In the meantime, rising rates are making borrowing more expensive in general, whether you have a credit card balance or take out a personal loan. Federal student loans with fixed interest rates will also feel the impact of this rate increase, although the rate hike will only affect borrowers who take out student loans in the future.

How much do federal student loan rates increase? The chart below illustrates the current fixed interest rates for several types of federal student loans compared to what students will pay next year.

Type of loan Type of borrower Fixed interest rate for direct loans first disbursed on or after July 1, 2021 and before July 1, 2022 Fixed interest rate for direct loans first disbursed on or after July 1, 2022 and before July 1, 2023
Subsidized Direct Loans and Unsubsidized Direct Loans First cycle 3.73% 4.99%
Direct unsubsidized loans Graduate or Professional 5.28% 6.54%
Direct Loans PLUS Parents and graduate or professional students 6.28% 7.54%

Source: US Department of Education, Federal Student Aid

Increase in rates on variable rate loans

While borrowers with existing federal student loans enjoy fixed interest rates that won’t change based on market conditions, borrowers with private student loans may not be so lucky. The thing is, many private student loans come with variable rates that can and often do increase over time.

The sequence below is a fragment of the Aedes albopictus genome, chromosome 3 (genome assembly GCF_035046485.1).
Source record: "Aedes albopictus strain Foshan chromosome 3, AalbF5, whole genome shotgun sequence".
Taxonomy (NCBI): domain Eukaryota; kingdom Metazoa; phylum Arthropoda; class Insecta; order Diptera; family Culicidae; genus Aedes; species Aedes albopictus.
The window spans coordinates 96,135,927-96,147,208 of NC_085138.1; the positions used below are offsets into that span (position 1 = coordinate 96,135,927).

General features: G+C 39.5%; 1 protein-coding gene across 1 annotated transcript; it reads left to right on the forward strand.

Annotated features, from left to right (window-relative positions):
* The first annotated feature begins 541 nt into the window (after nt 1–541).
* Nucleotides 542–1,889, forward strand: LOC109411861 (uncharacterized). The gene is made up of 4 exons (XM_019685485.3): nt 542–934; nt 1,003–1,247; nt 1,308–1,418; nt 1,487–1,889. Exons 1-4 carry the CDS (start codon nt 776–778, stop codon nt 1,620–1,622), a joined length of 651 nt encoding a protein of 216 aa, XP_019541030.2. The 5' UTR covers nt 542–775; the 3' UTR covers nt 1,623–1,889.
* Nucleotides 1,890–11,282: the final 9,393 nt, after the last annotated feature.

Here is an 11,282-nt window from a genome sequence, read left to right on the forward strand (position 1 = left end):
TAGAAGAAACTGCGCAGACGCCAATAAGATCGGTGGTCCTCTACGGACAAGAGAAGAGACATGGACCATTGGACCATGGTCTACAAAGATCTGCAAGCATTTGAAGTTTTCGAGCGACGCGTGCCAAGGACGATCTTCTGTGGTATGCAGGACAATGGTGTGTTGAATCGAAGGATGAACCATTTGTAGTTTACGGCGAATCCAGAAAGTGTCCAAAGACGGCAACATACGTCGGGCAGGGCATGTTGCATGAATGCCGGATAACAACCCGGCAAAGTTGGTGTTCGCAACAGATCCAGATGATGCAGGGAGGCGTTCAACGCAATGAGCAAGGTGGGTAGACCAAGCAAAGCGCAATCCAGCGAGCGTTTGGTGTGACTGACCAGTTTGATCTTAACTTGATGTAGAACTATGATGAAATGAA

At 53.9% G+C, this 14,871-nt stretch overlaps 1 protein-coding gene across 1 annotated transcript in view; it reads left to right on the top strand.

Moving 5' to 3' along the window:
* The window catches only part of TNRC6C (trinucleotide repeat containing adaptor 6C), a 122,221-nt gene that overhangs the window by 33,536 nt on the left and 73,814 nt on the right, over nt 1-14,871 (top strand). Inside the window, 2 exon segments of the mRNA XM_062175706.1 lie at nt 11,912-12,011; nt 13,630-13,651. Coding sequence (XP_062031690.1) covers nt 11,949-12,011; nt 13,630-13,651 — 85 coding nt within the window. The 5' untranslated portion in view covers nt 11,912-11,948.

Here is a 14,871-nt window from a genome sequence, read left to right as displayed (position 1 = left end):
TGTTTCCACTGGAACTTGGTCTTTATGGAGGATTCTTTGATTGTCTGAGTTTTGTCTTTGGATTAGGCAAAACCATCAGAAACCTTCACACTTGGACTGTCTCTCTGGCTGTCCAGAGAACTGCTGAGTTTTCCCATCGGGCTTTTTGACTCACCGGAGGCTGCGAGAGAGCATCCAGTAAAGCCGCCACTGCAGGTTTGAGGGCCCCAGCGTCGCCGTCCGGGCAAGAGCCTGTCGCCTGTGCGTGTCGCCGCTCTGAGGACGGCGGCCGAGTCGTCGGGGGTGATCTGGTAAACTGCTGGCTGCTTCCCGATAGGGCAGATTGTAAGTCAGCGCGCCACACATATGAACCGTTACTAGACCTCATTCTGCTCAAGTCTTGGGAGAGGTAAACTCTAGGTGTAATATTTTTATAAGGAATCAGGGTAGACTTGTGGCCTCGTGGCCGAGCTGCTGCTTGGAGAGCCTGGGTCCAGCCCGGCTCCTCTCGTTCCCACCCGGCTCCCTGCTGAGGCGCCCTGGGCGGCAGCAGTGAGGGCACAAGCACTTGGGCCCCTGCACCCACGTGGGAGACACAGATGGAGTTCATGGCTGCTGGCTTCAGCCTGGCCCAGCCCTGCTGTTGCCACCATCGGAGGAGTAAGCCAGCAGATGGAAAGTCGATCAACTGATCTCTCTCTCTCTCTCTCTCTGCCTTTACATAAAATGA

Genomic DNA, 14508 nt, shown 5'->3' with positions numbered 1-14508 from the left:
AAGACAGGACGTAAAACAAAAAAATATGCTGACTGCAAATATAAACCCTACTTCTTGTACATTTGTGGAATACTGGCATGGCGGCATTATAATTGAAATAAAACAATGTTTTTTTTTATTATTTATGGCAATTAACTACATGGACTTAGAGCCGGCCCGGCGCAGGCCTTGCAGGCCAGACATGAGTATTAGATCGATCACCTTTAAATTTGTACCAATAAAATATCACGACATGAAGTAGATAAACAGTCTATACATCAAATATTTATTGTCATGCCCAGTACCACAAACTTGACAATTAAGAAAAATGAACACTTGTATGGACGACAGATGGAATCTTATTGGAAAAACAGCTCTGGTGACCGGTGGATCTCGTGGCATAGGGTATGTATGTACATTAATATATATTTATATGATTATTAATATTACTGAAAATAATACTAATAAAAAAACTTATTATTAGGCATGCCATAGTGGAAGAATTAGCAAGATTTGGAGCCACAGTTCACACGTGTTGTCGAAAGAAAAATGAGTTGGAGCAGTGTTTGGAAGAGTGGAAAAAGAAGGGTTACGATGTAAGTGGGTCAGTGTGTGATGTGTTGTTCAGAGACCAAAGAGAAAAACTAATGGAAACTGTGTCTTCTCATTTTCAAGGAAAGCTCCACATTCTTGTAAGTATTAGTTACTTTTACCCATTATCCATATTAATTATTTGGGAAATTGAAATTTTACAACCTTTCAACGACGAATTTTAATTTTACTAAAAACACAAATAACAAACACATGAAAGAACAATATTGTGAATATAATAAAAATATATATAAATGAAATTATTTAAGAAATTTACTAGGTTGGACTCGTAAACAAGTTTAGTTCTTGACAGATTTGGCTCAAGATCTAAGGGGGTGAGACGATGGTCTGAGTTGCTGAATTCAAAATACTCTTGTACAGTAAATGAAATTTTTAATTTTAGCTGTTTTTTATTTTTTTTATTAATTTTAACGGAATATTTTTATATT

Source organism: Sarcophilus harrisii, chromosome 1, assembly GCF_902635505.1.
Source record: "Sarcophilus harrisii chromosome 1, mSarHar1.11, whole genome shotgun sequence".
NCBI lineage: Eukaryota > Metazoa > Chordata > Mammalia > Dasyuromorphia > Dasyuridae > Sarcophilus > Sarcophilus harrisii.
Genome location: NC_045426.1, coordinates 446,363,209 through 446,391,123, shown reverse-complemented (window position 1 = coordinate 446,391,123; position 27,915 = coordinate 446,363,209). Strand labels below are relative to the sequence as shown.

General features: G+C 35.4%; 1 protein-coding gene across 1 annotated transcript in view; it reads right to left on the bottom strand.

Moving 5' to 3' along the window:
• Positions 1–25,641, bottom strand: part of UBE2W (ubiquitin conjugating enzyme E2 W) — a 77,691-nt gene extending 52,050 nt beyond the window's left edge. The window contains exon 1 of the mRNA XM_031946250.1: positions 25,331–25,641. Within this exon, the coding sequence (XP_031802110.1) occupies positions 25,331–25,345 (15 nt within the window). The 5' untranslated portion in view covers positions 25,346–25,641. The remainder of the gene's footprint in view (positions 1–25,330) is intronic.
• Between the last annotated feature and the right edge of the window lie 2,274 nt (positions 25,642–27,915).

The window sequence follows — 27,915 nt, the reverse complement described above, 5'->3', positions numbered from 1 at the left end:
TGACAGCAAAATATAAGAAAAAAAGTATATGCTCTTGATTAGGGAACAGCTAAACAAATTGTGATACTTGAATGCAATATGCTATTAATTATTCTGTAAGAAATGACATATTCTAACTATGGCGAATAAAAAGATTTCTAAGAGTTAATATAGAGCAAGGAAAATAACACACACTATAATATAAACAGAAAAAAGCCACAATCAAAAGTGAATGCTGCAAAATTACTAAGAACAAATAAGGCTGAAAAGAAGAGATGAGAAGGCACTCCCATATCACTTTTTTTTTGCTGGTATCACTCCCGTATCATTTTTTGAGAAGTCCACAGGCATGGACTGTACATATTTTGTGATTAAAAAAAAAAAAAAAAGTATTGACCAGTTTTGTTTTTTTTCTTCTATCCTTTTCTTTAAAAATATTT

Unfortunately, a rate increase of as little as 0.5% or 1% can result in a substantial increase in monthly payments and total interest charges. As an example, let’s say you start paying off $20,000 in student loans with a current interest rate of 5%. In this case, the monthly payment on a 10-year repayment plan would be $212.13.

However, when playing with a loan calculator, you will see that increasing the rate to 5.5% increases the monthly payment to $217.05, while increasing the rate to 6% increases the monthly payment to $222.04. With each of these payment amounts, the total interest paid over 10 years is $5,455.12, $6,046.31, and $6,644.92, respectively.

In other words, you’ll pay almost $600 more in total interest costs if your rate goes from 5% to 5.5% or more than $1,189 more in interest if your rate goes from 5% to 6%. Of course, the impact only increases from here if you owe more than $20,000 in student loans or your interest rate climbs higher than that.

Less disposable income = payment problems

Inflation means that almost everything you buy costs more, which inevitably leads to having less disposable income in your pocket. Even if your monthly student loan payment is the same as before, it means you may have even less extra money to make the required monthly payments over time.